And so the mystery of toilet bowl-chan unfolds…
|Hello everybaddy! Recently I’ve been in higher spirits as I’m finally left with one last exam (which also happens to be Japanese) and then I’ll be free! I am still running on a super high and I am literally bouncing in anticipation for Hyouka yaaaaay.|
On Houtarou’s subtle prompting, Eru decides to involve Mayaka and Satoshi to help her solve the mystery centered around her uncle. The Classics Club has their first official meeting outside of school, and at where else would it be other than their club president’s glorious house mansion?
This is like Farmville all over again
Their meeting goes surprisingly smoothly and efficiently (despite several breaks in between to switch locations to admire the wonderful pond and fill their hollow stomachs) and information reels in from all four members of the club. Condensing their long discussion, what they basically established from the research was that the incident happened 45 years ago in June, and subsequently caused Sekitani Jun, Eru’s uncle, to be expelled in October. The incident happened at Kamiyama High, and was mainly instigated by the Classics Club president, Sekitani Jun, although the entire student population was involved.
And here we observe the members of the Classics Club in their natural state
The question now is why and how did the incident happen? With the theories of Eru, Mayaka and Satoshi shot down, they all look to Houtarou with high expectations. His genius brain then somehow links the entire dump of information they had uncovered, and comes up with a spectacular conclusion – the students were standing up against the teachers and principal, who had originally wanted to shorten the cultural festival to less than five days. No violence was involved, but they could’ve planned a boycott, which left the school management with no choice but to negotiate with the students and restore the cultural festival to its original length – at the cost of the expulsion of Sekitani Jun.
With the mystery “solved”, the Classics Club parts for the day, but Eru still has a lingering thought in her mind – if what Houtarou said was true, then why did she cry so hard?
“Watashi wa kininarimasu!” Oh no Eru, not again
Houtarou is brilliant!!! I think I might consider marrying a fictional character. I find myself enjoying most episodes nowadays because of the amazing ways in which Houtarou’s brain works. Although the solution to the mystery wasn’t of the breathtaking, mind-blowing kind, in a way it’s still awesome that he could come up with a conclusion and link all the evidence together on such a short notice. Although Eru’s thoughts at the end of the episode and the title of the next episode “The Truth of the Classics Club and Its History” kind of suggests that his deductions may not be entirely right, I still think he’s pretty close. The pacing of this episode was slow, but that’s Hyouka for you, and I feel the beautiful animation, the interesting characters and the easygoing vibe of the anime more than make up for it.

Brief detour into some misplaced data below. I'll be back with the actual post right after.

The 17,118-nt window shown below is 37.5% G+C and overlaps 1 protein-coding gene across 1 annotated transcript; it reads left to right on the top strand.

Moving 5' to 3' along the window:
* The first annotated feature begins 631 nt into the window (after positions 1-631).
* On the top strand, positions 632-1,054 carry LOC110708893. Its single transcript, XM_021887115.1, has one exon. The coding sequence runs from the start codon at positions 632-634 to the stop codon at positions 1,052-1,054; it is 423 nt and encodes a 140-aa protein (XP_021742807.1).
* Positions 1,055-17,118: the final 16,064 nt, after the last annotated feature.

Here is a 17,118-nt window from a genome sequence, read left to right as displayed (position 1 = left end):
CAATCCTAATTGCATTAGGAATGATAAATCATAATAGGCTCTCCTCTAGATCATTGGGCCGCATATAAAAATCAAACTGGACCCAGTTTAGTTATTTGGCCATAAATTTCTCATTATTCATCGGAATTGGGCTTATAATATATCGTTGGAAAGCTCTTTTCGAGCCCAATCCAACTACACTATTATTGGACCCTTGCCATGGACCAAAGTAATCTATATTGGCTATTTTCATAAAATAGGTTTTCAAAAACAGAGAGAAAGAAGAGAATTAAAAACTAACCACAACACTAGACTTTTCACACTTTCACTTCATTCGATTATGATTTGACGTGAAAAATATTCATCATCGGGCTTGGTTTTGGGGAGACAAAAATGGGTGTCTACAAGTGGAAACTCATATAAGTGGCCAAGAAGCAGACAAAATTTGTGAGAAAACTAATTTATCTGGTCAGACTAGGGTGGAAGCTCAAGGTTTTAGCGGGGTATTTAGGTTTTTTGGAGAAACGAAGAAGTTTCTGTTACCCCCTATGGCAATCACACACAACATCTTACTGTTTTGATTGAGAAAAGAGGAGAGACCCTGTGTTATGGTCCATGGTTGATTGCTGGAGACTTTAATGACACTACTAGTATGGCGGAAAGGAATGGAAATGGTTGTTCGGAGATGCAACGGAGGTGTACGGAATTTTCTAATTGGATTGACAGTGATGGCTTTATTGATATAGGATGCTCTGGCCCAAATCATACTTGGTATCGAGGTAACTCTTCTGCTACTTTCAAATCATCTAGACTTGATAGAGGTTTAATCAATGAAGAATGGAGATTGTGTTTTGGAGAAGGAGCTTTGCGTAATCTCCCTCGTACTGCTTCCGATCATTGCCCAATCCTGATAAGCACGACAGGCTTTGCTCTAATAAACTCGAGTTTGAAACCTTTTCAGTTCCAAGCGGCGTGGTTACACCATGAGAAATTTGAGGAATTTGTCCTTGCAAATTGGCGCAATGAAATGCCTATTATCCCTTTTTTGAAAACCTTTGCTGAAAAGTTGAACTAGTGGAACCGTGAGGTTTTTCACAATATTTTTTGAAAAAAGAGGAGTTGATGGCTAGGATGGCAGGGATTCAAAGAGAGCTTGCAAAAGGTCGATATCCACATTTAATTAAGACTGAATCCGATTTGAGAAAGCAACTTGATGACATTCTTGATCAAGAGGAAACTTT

I’d also like to point out the intricate uses of different themes in this anime. During the first part of episode 4, Houtarou and Satoshi had a little lover’s quarrel friendly debate about colors in relation to their personalities. The scene felt out of place, maybe unnecessary really, but that’s what makes it worth thinking more about. Of course, Satoshi describes himself as a rose-colored person, but Houtarou disagrees and says that he’s shocking pink. The selection of such a neon color is pretty obvious as Satoshi portrays your typical obnoxiously loud, outgoing character who likes to stand out, but perhaps there’s more to this – “My default status is shocking pink, nobody can change it, I can’t be dyed.” Many people have commented that Satoshi has the least character depth out of all the Classics Club members, but this might be hinting that there’s something more to him. He’s usually easygoing and lucky, and it felt weird for him to say something so… rebellious? His cheerfulness may just as well be a façade, and it seems as if he’s hiding something important that could possibly change our entire opinion of him. I don’t mean he’s like inherently evil or anything like that, but maybe he has a dirty little secret that makes him different from others. Don’t even get my fujoshi mind started on this, but it’s worth looking into, and I hope that they’ll expand on this.
On the other hand, Houtarou is grey – again, pretty obvious why. Grey is associated with being a background color and the words “calm”, “composed”, and “conservative” may come to mind. Houtarou is exactly just that, but another thing about grey is that it doesn’t really have its own unique, prominent characteristics – to put it in other words, grey may be easily dyed. And I think that’s exactly what’s been happening. Ever since meeting Eru and becoming part of the Classics Club, he’s been changing. Whereas he couldn’t be bothered to do anything unless it was absolutely necessary, Eru and her strange mysteries have been inexplicably influencing him to work his brain, to do more than he usually does. Her own colorful personality is rubbing off on him, and he’s slowly being dyed. I could go on all day about colors and personalities (I see Eru as violet and Mayaka as green) but in short, I really do appreciate these little thought-provoking scenes that Hyouka presents, and they are interesting to analyze. I’d also like to hear your thoughts on this – do you think that that scene had more to it beneath the surface?